One more thing – the tables below are slanted toward a B2B social media strategy, but could easily be modified for a B2C or hybrid strategy.

The first table looks at the six primary social media functions.  I first saw this list of functions in a presentation by Marta Kagan and have been using  them to explain the different areas that social media can address.  Against the six social media functions, I mapped the key social media tools that can be used to address these functions.  I could have used generic categories such as blog, video, social networking and bookmarking and I omitted some categories for my audience such as wikis, user review sites and forums.

Once I plotted the intersections, it is interesting to see that not every tool addresses each function.  Some people may argue that if you make the bus big enough, you could probably justify any of the tools for any of the functions – but I have limited the intersections to their most typical usage.

Mapping Social Media Functions to Tools

After mapping the social media functions to tools, the next important step was to assign priority to each tool.  Along with the priority, it is also key to understand both the upfront effort and the ongoing effort for each tool.  For example, creating and maximizing your LinkedIn profile is a high priority that has moderate upfront effort and a low ongoing effort score.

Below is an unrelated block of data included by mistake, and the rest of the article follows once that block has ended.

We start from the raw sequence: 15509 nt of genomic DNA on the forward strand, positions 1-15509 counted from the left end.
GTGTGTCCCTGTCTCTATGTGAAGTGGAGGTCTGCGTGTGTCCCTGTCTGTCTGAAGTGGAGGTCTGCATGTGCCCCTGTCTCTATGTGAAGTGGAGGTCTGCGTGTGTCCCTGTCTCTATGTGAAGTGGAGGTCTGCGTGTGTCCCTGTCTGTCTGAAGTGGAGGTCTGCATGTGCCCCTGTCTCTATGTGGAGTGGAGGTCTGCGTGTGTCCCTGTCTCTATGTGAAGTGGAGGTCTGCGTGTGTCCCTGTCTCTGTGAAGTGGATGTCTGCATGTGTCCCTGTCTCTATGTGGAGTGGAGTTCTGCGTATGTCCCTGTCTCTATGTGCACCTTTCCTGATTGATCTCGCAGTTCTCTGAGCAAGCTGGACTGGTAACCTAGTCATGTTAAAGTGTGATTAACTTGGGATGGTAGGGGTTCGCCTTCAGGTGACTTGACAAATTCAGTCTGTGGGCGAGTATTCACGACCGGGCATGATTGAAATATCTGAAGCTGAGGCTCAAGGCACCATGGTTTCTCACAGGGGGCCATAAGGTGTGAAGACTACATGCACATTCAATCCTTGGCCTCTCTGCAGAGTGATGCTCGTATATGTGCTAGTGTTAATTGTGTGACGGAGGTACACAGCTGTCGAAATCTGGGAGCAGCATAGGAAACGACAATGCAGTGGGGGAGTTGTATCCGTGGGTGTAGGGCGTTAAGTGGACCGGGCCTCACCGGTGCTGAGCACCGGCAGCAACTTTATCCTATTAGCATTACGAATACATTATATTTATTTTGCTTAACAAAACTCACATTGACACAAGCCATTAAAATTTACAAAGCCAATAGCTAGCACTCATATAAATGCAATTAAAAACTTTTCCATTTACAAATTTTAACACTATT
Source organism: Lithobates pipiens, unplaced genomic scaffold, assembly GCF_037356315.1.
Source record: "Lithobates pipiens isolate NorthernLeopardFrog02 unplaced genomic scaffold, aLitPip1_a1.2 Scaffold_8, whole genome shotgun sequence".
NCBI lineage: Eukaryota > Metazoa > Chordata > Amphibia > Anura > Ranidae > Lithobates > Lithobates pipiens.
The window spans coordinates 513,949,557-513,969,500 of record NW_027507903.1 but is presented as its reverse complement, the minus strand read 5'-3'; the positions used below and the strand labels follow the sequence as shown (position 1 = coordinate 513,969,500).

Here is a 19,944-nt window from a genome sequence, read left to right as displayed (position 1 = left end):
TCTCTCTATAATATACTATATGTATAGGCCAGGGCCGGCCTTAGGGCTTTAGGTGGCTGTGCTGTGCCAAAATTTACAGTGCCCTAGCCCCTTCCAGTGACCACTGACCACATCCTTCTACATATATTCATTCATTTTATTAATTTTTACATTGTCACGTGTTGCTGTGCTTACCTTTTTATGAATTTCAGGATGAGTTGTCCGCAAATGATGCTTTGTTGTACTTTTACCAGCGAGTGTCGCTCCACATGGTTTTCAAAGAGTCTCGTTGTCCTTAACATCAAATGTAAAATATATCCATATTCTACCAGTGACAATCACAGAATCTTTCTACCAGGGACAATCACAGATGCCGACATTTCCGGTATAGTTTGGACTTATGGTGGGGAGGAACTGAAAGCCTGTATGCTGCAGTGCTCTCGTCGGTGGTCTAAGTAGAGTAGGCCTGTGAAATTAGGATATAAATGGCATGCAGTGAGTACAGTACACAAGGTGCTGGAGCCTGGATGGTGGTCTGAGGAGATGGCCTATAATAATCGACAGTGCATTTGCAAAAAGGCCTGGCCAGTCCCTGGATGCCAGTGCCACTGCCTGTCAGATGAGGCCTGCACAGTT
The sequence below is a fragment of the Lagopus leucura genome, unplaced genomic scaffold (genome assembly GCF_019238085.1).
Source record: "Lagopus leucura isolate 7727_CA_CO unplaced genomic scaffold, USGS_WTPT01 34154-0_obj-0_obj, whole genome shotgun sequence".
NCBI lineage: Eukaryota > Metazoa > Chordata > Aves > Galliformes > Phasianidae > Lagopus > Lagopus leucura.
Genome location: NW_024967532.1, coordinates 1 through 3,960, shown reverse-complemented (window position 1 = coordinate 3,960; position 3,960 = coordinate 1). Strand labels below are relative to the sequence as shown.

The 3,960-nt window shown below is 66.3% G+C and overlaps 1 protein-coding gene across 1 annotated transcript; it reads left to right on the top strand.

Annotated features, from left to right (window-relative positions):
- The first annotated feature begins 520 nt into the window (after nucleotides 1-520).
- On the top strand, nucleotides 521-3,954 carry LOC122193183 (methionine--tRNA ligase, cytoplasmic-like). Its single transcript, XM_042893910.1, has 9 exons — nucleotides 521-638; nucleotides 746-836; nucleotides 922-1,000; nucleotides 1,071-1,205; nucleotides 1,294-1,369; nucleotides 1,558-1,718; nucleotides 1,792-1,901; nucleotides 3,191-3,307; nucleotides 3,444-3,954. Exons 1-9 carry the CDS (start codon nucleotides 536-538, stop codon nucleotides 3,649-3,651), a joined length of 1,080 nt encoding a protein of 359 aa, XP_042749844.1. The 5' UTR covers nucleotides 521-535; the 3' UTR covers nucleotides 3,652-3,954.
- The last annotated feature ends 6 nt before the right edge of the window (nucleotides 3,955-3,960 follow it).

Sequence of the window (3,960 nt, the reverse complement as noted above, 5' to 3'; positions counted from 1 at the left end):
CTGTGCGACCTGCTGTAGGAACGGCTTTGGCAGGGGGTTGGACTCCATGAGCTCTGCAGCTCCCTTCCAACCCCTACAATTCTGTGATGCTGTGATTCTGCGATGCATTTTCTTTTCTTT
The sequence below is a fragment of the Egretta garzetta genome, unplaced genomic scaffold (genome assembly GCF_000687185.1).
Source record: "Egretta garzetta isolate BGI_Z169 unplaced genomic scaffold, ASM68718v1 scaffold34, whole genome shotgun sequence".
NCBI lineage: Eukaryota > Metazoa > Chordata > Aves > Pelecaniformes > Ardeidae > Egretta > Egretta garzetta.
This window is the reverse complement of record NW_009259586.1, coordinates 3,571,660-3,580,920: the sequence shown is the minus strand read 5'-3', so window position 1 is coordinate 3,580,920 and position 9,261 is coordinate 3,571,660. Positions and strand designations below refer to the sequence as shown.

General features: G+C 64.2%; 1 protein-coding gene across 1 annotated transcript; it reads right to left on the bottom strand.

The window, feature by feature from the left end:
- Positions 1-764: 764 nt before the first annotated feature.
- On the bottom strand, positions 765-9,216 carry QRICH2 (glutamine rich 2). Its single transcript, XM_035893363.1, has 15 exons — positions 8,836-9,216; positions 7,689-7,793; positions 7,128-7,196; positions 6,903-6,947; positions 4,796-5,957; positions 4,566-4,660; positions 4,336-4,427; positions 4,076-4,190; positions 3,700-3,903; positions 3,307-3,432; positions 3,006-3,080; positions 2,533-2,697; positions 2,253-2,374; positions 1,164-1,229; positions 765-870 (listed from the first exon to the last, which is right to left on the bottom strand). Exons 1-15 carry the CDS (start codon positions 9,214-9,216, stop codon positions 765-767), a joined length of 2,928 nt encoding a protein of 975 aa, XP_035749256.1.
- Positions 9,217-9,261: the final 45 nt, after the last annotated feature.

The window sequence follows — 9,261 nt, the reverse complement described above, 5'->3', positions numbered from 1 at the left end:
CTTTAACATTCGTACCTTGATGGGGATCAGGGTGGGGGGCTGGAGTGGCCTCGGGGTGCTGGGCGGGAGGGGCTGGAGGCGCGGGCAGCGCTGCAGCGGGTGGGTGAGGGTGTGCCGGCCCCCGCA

There are better ways to to quantify effort, but they are difficult to document without further knowledge of the situation.  After spending some time doing discovery with a specific client, I would most likely assign hours or days of effort.  For now, the table below just identifies relative effort levels.

Social Media Tools - Priority and Effort

As you can see above, I would rank LinkedIn Profiles and Groups,  a blog and Slideshare as high priority implementations.  But each one comes with different levels of both upfront and ongoing effort.  And I would put blogging and managing a community in the high category for ongoing effort which explains why many companies choose not to implement these tools despite their relative priority.

The framework is also a work in progress so any comments are welcome.

Social Media 101 Presentation for Ernst & Young